Megaphones & Meditation.
Expect the Unexpected – part 3:
2 laps down, a ripped calf muscle and only 90km to go. Great! However, at least I was still moving forward and that was a lot better than the situation about 20 minutes ago. Over the next lap I found that I was slowly able to manage a shuffling, semi-run style with a shorter stride. Things were looking up! With 15km down, I realized that if I could keep this new found shuffle-run style going, I should be able to make it under the maximum time limit. To my amazement, the pain in my calf had now transformed from a sharp localized pain to a more generalized dull ache, which was actually quite bearable. At one point I noticed an area of bruising starting to spread over the lower half of my leg. I figured that I had suffered an acute,localized, muscle tear and now the trapped bleeding had been able to drain away from the area of the tear and, in so doing, relieved the built up pressure. Given that I had almost given up hope about an hour earlier, this was the best news I could have hoped for. I now felt that I was going to be able to finish the race, although it was going to be done with an altogether different strategy. See how plans change? I was able to run the flat sections and declines, but I had no choice but to walk even the slightest of inclines, as the forced stretch of being more on my toes still hurt my calf too much. I also decided to walk through each of the two drink stops to give my calf some extra recovery time. These short pre-planned walks evey 2.5km also acted as ’mini-goals’, which I could relatively easily achieve and then ’tick off the list’ and, in so doing, give me some much needed confidence as I felt that I was making steady progress.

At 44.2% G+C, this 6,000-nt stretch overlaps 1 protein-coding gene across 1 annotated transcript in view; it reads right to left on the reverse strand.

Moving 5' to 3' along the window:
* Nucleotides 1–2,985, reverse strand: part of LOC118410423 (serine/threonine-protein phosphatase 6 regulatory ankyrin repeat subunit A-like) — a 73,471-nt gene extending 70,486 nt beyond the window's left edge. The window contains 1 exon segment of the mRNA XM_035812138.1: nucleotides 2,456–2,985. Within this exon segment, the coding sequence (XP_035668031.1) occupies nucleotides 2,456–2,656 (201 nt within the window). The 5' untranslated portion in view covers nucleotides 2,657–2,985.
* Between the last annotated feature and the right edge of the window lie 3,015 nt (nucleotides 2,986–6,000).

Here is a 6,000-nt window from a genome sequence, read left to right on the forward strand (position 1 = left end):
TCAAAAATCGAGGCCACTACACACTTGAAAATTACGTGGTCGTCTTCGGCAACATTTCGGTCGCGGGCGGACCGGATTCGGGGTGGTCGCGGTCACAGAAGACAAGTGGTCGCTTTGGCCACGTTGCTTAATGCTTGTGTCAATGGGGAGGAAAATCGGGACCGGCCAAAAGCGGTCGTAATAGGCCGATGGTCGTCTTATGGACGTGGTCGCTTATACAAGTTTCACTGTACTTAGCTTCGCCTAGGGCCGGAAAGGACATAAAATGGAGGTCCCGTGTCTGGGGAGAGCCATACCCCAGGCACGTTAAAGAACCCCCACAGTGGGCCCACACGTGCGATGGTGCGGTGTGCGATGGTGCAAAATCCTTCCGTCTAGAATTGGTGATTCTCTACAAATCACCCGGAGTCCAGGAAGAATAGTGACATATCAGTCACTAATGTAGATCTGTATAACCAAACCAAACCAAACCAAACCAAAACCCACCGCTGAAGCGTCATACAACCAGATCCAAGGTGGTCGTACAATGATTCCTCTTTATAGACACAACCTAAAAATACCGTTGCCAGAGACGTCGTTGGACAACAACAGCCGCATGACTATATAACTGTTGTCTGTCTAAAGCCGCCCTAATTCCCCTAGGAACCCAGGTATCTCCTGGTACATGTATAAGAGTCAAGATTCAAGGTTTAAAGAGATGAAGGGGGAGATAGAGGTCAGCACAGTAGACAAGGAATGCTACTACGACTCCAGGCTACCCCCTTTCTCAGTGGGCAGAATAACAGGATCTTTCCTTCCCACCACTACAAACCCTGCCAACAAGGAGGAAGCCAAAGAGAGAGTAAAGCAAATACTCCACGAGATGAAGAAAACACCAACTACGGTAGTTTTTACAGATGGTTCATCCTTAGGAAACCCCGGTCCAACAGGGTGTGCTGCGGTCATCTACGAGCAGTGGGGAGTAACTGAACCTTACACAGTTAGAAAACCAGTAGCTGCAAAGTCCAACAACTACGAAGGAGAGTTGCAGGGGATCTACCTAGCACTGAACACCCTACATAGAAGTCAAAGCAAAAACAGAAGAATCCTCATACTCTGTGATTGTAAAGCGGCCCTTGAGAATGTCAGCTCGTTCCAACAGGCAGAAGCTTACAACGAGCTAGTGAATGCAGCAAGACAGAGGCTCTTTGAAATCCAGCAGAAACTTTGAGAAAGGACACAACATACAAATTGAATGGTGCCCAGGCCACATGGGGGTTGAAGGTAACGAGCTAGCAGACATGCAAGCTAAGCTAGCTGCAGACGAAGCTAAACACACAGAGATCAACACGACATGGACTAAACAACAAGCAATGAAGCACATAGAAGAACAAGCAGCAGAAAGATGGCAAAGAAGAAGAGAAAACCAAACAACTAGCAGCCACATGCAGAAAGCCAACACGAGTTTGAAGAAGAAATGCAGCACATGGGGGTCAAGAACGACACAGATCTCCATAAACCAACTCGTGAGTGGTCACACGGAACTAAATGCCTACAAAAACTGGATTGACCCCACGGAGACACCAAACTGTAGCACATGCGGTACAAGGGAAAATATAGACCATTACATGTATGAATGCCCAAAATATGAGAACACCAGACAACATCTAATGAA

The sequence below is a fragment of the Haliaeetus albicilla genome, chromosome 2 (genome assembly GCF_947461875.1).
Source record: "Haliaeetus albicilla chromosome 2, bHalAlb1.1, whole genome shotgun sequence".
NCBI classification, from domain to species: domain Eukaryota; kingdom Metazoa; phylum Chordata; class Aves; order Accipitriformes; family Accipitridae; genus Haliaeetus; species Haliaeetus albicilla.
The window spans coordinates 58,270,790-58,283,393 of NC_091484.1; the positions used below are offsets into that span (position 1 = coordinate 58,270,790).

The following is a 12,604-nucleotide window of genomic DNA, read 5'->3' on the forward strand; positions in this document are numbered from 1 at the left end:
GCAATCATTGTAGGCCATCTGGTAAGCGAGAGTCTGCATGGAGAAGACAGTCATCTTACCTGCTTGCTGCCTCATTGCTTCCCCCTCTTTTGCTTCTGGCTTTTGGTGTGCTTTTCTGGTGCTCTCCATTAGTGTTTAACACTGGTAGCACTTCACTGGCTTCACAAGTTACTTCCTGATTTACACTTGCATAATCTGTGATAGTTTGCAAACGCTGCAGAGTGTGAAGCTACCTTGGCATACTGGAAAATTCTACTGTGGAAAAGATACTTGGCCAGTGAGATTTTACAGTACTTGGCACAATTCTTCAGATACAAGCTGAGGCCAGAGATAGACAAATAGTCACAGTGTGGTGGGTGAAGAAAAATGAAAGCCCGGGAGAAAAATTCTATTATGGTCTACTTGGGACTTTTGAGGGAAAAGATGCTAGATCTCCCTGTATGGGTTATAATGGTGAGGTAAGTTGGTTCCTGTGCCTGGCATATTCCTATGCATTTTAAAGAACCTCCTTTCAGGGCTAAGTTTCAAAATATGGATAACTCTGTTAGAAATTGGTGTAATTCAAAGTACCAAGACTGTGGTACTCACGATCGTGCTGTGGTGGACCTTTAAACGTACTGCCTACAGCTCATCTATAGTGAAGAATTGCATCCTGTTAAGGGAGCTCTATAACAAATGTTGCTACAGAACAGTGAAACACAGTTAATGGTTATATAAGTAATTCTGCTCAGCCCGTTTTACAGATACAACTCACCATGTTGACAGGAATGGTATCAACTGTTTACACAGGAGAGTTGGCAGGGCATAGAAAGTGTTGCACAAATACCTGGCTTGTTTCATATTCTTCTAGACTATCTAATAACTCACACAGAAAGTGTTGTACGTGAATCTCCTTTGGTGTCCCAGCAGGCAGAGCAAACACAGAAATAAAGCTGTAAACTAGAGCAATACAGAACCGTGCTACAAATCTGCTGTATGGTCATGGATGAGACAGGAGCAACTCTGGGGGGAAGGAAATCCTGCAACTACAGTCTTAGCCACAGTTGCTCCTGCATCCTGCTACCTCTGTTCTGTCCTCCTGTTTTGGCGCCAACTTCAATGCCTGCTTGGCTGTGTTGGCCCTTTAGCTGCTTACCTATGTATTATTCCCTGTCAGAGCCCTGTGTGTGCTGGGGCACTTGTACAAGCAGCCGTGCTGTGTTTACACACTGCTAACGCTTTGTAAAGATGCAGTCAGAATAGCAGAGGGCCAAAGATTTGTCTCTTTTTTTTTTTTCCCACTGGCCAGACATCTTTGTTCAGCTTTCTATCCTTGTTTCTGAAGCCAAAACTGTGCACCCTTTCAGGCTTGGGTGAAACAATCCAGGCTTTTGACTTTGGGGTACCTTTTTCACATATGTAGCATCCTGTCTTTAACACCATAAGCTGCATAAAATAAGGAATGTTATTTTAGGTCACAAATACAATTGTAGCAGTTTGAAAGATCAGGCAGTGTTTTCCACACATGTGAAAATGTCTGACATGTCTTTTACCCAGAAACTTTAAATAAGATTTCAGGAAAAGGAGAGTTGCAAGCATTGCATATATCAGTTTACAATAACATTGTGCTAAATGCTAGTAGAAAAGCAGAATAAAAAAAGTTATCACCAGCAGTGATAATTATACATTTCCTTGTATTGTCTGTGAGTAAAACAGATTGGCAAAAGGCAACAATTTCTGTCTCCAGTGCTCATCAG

With only 25% of the race gone, my whole race had now become focused around continuing to do what I was able do, as well as not doing anything that could cause more damage to my injured calf. This unexpected injury had now become the biggest problem that I was forced to deal with for the entire race – my weakest link, you might say. I also decided to make an additional mental point of thinking of the 80km point in the race as my own personal half way mark, as if I was doing an empiric century. I figured that if I could adjust my pacing to visualise being in a 160km race, and then be able to get to the ’half way’ point of this longer race in semi-good shape, then regardless of what happened after that, nothing was going to stop me from getting to the finish. I was now truly running for recovery! Not long after making this decision, something magical happened. I must have gotten into some kind of trance-like state, because I remember very little of the time between the 25km to 75km marks, not even my calf pain. The so-called ’flow state’, I presume. While this phase was pretty much a mental blur, I do remember a few particular images very clearly. The most amazing sunset at about 11pm, as well as moving through 2 hours of darkness with the blinking red lights and reflectors of other competitors stretched out over a specific 1km segment on the main highway bordering the town. I’m not sure what I specifically thought of or felt at those times, but I knew that there was no place else in the world that I was meant to be. I felt incredibly lucky to be able to experience all of it, the good and bad, and to have the opportunity to test myself in the company of a great bunch of people who were out there doing the same. Oh yeh, I do clearly remember one particular thing, which was a jeep load of local youth driving around the course in the opposite directions shouting ’encouragement’ , at least I think that’s what it was, with loud megaphones and using blinking lights and spotties to make sure we all noticed them. Megaphones and moving meditation – what a combination!